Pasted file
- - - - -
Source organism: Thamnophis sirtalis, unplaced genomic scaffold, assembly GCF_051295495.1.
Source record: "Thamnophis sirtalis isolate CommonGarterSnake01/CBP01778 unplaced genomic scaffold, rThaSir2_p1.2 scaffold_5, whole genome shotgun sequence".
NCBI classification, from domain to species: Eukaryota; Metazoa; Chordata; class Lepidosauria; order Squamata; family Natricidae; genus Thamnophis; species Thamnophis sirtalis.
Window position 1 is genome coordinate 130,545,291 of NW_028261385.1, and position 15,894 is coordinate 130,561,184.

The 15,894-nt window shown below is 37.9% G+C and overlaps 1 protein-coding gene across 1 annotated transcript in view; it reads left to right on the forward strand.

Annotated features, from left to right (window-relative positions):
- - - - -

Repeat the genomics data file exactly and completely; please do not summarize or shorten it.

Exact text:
Source organism: Thamnophis sirtalis, unplaced genomic scaffold, assembly GCF_051295495.1.
Source record: "Thamnophis sirtalis isolate CommonGarterSnake01/CBP01778 unplaced genomic scaffold, rThaSir2_p1.2 scaffold_5, whole genome shotgun sequence".
NCBI classification, from domain to species: Eukaryota; Metazoa; Chordata; class Lepidosauria; order Squamata; family Natricidae; genus Thamnophis; species Thamnophis sirtalis.
Window position 1 is genome coordinate 130,545,291 of NW_028261385.1, and position 15,894 is coordinate 130,561,184.

The 15,894-nt window shown below is 37.9% G+C and overlaps 1 protein-coding gene across 1 annotated transcript in view; it reads left to right on the forward strand.

Annotated features, from left to right (window-relative positions):